Writing for PERC, R. David Simpson gives an intriguing example of salmon preservation: Native American tribes in Oregon considered bidding on a dam license (to change its operations in ways that would protect salmon). The result: a productive relationship with the dam owners—a cooperative effort to protect salmon.
Here is an excerpt from Simpson’s paper:
Salmon had been in decline on the Deschutes River in northern Oregon, a tributary of the Columbia, since Portland General Electric began construction of the Pelton Round Butte Dam Complex in the mid-1960s. The Confederated Tribes of Warm Springs, a consortium of local Native American groups, were guaranteed the right to fish for salmon on the Deschutes River under an 1855 treaty.
As salmon declined, the tribes faced both economic and cultural impoverishment. Controversy and finger-pointing attended discussions of the causes of the salmon decline, with the tribes blaming the Portland General Electric dams and the utility pointing to both up- and downstream threats to salmon.
An innovative solution was available in this case, however, because the tribes had a few advantages that other groups interested in conserving salmon might not. First, they had a unified and concentrated interest in salmon conservation. Second, they had leverage. They owned much of the land on which the dams were built. Moreover, hydroelectric dam operators are required to relicense their facilities at regular intervals by application to the Federal Energy Regulatory Commission. Other parties can bid for the license. So when the Pelton Round Butte Dams came up for relicensing in the early 2000s, the tribes were prepared to play hardball: They threatened to compete for the license.
A compromise was struck. The tribes purchased an ownership share in the Portland General Electric dam complex. This diversification of shareholder interests has led to a better balance between electricity generation and salmon conservation. While salmon runs are naturally variable, measures adopted since the change in ownership have been credited with contributing to record fish returns in recent years.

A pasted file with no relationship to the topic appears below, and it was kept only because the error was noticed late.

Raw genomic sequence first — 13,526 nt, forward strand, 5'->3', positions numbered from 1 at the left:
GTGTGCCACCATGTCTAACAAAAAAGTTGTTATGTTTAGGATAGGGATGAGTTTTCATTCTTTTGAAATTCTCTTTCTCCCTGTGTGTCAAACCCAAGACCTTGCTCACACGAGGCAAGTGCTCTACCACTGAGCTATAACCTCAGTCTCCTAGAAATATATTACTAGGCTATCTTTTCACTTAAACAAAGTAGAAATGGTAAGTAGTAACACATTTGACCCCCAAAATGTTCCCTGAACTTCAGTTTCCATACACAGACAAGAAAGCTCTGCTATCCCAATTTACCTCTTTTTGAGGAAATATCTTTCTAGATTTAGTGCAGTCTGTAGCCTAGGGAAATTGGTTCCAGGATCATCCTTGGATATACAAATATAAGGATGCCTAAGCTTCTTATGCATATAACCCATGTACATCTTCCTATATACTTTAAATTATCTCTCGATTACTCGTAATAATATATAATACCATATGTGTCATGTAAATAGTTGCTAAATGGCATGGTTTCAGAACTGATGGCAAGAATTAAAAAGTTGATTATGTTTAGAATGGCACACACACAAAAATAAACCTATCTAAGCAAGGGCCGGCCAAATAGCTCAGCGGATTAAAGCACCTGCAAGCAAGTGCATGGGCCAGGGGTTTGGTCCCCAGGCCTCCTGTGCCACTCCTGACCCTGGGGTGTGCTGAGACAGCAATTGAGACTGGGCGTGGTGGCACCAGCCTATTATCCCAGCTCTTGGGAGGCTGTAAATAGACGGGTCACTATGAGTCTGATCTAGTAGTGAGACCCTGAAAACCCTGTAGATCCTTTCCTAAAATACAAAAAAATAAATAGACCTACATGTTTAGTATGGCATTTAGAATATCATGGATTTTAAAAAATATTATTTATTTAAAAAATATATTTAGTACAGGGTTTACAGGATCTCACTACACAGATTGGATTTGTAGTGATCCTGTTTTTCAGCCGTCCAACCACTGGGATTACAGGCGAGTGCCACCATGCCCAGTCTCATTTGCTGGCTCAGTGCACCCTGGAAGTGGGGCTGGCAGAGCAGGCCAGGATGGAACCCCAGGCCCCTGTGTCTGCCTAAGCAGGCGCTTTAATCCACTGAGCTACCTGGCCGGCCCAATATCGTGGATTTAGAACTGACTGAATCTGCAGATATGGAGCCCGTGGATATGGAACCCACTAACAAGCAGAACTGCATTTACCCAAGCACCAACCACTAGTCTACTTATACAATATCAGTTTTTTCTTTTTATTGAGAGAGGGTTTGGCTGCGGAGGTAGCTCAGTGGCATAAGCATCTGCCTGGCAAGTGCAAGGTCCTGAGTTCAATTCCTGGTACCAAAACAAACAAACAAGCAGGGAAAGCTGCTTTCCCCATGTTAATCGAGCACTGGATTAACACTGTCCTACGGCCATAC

The joint owners now have direct and powerful incentives both to preserve salmon and economize on the costs of doing so. The utility and tribes now combine on a variety of efforts to protect salmon. They have invested more than $10 million to improve upstream salmon habitat by removing barriers and fencing out livestock, restored a daily average of almost 33 million gallons of in-stream water flow, and spent more than $100 million to construct a 273-foot-deep selective water withdrawal system to control temperatures in the water streams in which salmon migrate.
While there are still some controversies involving salmon management on the Deschutes, and more study would be required to tell whether the combination of measures now in place is truly cost-effective, it is reasonable to suppose that sharing ownership has aligned incentives better and improved management.
The key is to give the same party incentives both to earn money and save fish—or, really, to give them incentives to earn money by saving fish. More than a half-century of work on fisheries economics has underscored a key point: Property rights are essential to efficient fishery management. This has led to a variety of proposals to assign property rights to mature fish.
David Simpson is the former director of Ecosystem Economic Studies in the National Center for Environmental Economics at the U.S. Environmental Protection Administration and was a 2018 PERC Lone Mountain Fellow. PERC is the Property and Environment Research Center in Bozeman, Montana.